I don't envy my great grandmother at all. Clean air does not make up for raising children and seeing them die one after the other of things she could nothing about!
 

escargot

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#13
I've read about and seen photos from the Wisconsin Death Trip, it's fantastic!
I saw 'The Others' last week (Nicole Kidman movie) and it featured just such death photos.

Years ago on holiday in Torquay, S. English coast, I visited an exhibition of 'death photographs' which were mainly of babies and children. They were taken on the funeral day and were heartbreaking to see, and yes, they were usually the only photos their families would have of them.

Seemed mad to me until I met a family near my home who only had their stillborn son's birth certificate to display on the wall....
 

intaglio

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#14
escargot said:
... Seemed mad to me until I met a family near my home who only had their stillborn son's birth certificate to display on the wall....
To often, I think, contempory folk hide away from death. We regard previous centuries fascination with it as morbid (no pun intended) because now that word is derogatory. We cannot define life and so cannot explain death.
 

escargot

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#15
As a sociologist, I was taught that there are 2 great taboos- sex and death.
Each society, one theory goes, can only handle one at a time. So the Victorians couldn't handle public discussion of sex, but death was fine.
And where are we now??

Anyone want to hear about my friend's baby's funeral???
If not, look away now........

-Her husband is a keen banger racer so the coffin was carried on the seat of his banger and transported on a lowloader to the crematorium.
The garage lent the lowloader free. The garage owner lost a 14 year old son to cancer this year so was glad to show compassion to my friend.

A little showy for most tastes perhaps, but who knows how we'd feel in those dreadful circumstances?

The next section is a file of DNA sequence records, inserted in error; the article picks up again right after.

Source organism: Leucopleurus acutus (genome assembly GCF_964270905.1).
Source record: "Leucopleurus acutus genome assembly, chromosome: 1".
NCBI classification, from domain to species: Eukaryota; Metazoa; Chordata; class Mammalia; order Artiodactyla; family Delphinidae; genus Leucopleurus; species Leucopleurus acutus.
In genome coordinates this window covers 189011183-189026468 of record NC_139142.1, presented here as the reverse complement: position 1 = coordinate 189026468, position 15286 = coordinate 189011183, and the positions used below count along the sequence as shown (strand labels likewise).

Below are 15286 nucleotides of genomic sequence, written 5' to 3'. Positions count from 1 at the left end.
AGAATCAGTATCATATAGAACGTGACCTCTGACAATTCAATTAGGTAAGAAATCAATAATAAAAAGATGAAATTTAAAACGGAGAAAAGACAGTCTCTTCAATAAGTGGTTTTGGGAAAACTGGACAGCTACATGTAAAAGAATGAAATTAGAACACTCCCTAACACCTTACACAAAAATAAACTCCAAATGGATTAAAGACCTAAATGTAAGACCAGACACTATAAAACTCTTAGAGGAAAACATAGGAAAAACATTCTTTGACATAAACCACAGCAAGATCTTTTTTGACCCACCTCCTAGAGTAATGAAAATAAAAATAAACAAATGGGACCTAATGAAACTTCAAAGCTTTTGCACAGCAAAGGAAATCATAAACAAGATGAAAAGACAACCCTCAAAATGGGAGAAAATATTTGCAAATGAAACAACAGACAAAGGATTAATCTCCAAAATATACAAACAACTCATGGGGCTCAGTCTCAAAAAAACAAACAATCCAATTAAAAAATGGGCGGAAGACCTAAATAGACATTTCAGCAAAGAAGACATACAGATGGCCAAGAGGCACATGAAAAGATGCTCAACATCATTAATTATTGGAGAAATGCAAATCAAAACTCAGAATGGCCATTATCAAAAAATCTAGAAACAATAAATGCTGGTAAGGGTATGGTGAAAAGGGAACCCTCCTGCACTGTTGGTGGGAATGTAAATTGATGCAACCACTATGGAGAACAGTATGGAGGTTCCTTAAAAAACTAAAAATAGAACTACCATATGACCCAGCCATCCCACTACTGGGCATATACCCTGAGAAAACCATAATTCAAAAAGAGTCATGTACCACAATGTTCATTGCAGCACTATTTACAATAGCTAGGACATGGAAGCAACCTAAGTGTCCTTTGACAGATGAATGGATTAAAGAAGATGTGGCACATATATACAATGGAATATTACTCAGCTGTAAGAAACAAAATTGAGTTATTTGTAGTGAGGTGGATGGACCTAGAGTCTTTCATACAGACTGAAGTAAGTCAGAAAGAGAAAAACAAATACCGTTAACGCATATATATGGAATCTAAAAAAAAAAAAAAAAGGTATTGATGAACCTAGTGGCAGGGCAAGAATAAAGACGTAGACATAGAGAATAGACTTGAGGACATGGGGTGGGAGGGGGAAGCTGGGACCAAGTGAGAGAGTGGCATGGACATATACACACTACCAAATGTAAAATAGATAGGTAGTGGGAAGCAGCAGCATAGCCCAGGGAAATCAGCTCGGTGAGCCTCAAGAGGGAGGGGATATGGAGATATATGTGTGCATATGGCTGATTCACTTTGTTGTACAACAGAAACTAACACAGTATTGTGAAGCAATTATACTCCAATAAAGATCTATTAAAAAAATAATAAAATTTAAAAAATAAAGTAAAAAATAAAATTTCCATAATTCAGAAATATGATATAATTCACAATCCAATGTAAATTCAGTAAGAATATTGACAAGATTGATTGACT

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Anonymous

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#16
Marel said:
Just wondering... has anyone here ever read Wisconsin Death Trip? Or is that book a purely local thing? I have never seen anything like it. It seems to be composed of articles from Wisconsin news papers from the eighteen hundreds.
I saw a newspaper article on this book, sounded fascinating but at the time was only available in expensive hardback .........One for my Christmas list I think!:D
 

FelixAntonius

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#17
There was a film, (on I think C4, about a year ago), based on "Winsconsin Death Trip", it had a lot of the pictures, with some dramatization of some of the newspaper reports.
 

Yithian

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#18
Dragging this thread back on-topic. The British were hardly immune to fears of premature burial (Blame Poe for one). I'll look for details later but i recall mention of a device marketed that enabled the interred to activate a lever from within his coffin which triggered a small flag affixed to the gravestone so anyone spotting it would be alerted to the 'dead' man's plight. Wonder how many were actually sold and used?

Digging up old threads...;)
 

TheQuixote

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#19
Doesn't the phrase 'Saved by the bell' derive from the same subject?
If a person was buried prematurely and they found themselves 6ft under they could pull a wire from their coffin and then the bell would alert whoever was paid to keep watch over the graveyard.

Misdiagnosis of comatose or catatonic people lead to paranoia and people paying for this 'bell' service just in case they were buried by mistake, because when graves were exhumed many moons ago they observed a large majority had scratch marks on the underneath of the lid.